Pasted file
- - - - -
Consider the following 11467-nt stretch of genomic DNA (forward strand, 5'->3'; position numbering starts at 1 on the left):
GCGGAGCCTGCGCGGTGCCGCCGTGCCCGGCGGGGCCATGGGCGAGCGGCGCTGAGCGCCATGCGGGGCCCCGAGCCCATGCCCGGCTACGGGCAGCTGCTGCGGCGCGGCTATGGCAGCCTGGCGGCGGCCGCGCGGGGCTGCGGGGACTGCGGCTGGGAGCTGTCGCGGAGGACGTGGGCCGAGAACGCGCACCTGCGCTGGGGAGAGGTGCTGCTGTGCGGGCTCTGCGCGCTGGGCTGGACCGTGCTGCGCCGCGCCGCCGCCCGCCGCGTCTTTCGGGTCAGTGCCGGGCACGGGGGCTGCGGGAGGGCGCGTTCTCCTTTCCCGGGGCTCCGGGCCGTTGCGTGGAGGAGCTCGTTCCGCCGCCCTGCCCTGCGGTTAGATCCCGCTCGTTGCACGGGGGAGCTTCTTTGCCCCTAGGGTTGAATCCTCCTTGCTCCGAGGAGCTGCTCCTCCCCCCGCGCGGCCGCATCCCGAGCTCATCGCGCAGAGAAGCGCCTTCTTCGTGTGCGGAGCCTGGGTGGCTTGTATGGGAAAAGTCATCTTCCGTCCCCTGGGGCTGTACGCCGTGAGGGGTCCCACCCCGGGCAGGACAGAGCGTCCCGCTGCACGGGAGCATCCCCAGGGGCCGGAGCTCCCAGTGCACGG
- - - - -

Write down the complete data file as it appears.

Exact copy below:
Consider the following 11467-nt stretch of genomic DNA (forward strand, 5'->3'; position numbering starts at 1 on the left):
GCGGAGCCTGCGCGGTGCCGCCGTGCCCGGCGGGGCCATGGGCGAGCGGCGCTGAGCGCCATGCGGGGCCCCGAGCCCATGCCCGGCTACGGGCAGCTGCTGCGGCGCGGCTATGGCAGCCTGGCGGCGGCCGCGCGGGGCTGCGGGGACTGCGGCTGGGAGCTGTCGCGGAGGACGTGGGCCGAGAACGCGCACCTGCGCTGGGGAGAGGTGCTGCTGTGCGGGCTCTGCGCGCTGGGCTGGACCGTGCTGCGCCGCGCCGCCGCCCGCCGCGTCTTTCGGGTCAGTGCCGGGCACGGGGGCTGCGGGAGGGCGCGTTCTCCTTTCCCGGGGCTCCGGGCCGTTGCGTGGAGGAGCTCGTTCCGCCGCCCTGCCCTGCGGTTAGATCCCGCTCGTTGCACGGGGGAGCTTCTTTGCCCCTAGGGTTGAATCCTCCTTGCTCCGAGGAGCTGCTCCTCCCCCCGCGCGGCCGCATCCCGAGCTCATCGCGCAGAGAAGCGCCTTCTTCGTGTGCGGAGCCTGGGTGGCTTGTATGGGAAAAGTCATCTTCCGTCCCCTGGGGCTGTACGCCGTGAGGGGTCCCACCCCGGGCAGGACAGAGCGTCCCGCTGCACGGGAGCATCCCCAGGGGCCGGAGCTCCCAGTGCACGG